Cars and vans in England are driven just 4% of the time on average, new figures show.
The vehicles are usually either parked at home (73%) or elsewhere (23%) such as at work, analysis by the RAC Foundation found.
The motoring research charity believes the figures – which are similar to those recorded 26 years ago – demonstrate there is a “huge opportunity” for electric vehicles to be charged at home.
It said 65% of Britain’s 28 million households have enough off-street parking to accommodate at least one car or van.
RAC Foundation director Steve Gooding said: “The average car is driven just one hour out of every 24, a proportion that is almost the same as it was back in 1995.
“However, this lack of use does have one silver lining. It means that there is ample opportunity for recharging the next generation of electric vehicles, particularly at home, or at work – so making best use of our cars’ ‘down-time’ rather than us having to make a specific trip just to get refuelled.
“There is clearly a lot of attention focused on providing a rapid public charging network to help address drivers’ range anxiety, but this data shows there is plenty of scope for slower, potentially cheaper recharging facilities to be installed at people’s homes, where the average car spends so much of its time.”
The report, based on data provided by consultancy Field Dynamics, mapping agency Ordnance Survey and the Government, also found that Britain’s most popular cars take up nearly one third more road space than they did in the 1960s.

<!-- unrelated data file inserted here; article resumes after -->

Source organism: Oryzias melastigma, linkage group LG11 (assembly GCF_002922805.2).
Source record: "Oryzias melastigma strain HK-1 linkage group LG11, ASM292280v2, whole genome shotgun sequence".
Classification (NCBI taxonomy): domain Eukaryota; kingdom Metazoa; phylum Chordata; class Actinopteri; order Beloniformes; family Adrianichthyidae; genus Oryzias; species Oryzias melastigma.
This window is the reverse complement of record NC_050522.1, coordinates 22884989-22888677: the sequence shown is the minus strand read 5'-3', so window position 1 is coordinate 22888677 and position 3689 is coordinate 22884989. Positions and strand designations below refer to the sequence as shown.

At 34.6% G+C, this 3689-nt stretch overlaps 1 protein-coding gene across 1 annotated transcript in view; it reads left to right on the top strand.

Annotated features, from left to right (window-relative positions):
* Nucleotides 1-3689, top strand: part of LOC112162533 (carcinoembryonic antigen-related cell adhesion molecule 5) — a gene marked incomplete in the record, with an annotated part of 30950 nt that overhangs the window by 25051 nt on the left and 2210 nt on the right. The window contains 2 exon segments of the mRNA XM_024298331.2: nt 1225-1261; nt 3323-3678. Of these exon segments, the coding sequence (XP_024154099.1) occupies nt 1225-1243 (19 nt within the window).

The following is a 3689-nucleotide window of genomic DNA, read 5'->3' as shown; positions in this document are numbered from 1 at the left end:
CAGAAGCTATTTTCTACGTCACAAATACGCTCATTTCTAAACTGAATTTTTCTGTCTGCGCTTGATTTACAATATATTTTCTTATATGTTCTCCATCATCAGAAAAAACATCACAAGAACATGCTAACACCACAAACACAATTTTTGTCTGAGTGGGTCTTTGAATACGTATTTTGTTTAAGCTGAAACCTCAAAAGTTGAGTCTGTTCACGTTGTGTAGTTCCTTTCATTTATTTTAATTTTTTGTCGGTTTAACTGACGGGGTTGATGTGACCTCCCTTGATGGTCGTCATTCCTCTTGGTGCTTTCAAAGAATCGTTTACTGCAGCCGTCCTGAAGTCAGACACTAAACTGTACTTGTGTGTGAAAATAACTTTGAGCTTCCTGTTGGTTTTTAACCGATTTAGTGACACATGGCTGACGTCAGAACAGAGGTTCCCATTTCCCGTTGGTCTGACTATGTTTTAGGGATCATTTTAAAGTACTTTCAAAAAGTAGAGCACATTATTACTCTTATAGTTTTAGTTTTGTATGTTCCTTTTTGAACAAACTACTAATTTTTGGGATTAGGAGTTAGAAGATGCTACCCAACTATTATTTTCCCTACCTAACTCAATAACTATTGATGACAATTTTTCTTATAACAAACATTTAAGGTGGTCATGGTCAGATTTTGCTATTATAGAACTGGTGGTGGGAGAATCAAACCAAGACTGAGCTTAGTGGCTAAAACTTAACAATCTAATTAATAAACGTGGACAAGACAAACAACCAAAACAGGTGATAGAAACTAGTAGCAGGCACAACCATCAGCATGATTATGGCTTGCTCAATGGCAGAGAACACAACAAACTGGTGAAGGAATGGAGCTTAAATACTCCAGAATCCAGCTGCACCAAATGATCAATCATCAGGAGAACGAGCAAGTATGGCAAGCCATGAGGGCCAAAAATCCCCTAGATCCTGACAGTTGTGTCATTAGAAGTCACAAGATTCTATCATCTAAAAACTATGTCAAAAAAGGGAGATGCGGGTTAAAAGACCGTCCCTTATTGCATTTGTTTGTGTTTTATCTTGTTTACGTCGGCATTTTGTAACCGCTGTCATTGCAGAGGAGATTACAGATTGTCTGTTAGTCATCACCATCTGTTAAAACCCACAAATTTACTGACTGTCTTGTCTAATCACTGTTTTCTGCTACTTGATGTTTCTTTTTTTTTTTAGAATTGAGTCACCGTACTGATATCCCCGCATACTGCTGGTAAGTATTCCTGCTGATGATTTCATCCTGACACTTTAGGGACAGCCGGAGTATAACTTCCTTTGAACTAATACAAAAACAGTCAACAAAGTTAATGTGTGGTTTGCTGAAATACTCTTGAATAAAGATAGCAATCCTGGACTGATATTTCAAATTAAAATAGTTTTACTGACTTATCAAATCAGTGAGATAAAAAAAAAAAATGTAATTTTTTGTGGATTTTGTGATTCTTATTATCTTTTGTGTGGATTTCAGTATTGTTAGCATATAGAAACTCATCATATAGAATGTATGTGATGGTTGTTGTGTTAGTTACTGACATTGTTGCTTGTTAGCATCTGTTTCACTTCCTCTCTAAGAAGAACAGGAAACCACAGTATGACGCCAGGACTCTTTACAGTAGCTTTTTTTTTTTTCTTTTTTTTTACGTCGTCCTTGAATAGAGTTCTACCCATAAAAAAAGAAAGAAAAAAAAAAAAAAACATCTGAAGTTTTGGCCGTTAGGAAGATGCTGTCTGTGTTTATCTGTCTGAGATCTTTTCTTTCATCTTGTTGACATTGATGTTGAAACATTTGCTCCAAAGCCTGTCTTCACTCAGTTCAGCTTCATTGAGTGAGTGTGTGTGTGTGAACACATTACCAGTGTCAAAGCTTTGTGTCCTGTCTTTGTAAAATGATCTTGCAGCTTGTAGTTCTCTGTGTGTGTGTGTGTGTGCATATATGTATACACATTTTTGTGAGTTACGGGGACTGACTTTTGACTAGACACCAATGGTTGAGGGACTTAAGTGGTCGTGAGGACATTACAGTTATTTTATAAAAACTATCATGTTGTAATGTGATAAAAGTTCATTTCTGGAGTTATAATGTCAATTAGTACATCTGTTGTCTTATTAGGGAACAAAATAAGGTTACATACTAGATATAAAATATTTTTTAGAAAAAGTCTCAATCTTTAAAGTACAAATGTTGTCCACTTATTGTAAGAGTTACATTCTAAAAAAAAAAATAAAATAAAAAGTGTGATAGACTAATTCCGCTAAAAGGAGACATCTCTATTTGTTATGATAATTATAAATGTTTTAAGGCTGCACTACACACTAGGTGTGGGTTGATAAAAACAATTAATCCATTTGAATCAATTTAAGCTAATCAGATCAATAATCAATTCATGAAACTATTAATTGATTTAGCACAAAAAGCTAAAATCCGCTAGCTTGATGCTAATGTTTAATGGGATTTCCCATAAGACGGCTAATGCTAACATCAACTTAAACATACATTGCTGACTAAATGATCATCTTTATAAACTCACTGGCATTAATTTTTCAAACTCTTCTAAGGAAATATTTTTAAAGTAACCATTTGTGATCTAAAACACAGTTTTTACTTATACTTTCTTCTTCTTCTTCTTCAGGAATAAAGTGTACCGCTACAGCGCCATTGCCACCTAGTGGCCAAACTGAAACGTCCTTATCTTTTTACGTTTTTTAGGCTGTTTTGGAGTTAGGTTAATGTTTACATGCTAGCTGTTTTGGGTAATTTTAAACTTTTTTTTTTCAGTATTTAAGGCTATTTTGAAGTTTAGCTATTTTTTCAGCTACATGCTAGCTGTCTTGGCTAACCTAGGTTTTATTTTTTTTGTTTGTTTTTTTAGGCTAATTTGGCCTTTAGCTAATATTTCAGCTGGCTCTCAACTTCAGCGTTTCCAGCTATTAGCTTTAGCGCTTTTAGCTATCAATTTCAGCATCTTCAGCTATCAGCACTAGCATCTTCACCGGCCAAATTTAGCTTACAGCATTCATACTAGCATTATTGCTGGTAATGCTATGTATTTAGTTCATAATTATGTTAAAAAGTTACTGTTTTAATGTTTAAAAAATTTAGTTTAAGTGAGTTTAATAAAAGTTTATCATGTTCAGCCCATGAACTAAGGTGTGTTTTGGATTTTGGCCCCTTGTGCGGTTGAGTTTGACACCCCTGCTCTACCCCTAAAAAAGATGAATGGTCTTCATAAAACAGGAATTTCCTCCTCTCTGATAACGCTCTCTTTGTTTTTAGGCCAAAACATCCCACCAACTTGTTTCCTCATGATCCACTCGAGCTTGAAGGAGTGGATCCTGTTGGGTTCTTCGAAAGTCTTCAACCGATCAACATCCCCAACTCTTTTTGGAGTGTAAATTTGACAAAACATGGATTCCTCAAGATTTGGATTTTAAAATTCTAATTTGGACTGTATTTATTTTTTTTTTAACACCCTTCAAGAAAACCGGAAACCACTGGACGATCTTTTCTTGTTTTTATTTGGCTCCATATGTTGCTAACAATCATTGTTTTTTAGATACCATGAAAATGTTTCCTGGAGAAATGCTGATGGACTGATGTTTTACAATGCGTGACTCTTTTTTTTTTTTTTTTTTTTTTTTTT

In 1965, the top five best selling cars – including the Austin Morris 1100/1300, Ford Cortina and Mini – were on average 1.5 metres wide and 3.9 metres long.
By 2020, this had increased to 1.8 metres wide and 4.3 metres long due to models such as the VW Golf, Ford Focus and Mercedes A Class.
Mr Gooding said: “Not only are cars getting bigger, there are also more of them.
“This is putting huge pressure on roadside space and explains why many of us feel that the parking bays in car parks don’t seem quite big enough.
“Crucially domestic garages are also often unfit for their intended purpose – the planning system needs to recognise that garage design needs to catch up with vehicle design, or throw in the towel and recognise that they are, in practice, garden sheds waiting to be converted to provide extra accommodation, which means thinking again about where the family car is going to be parked.”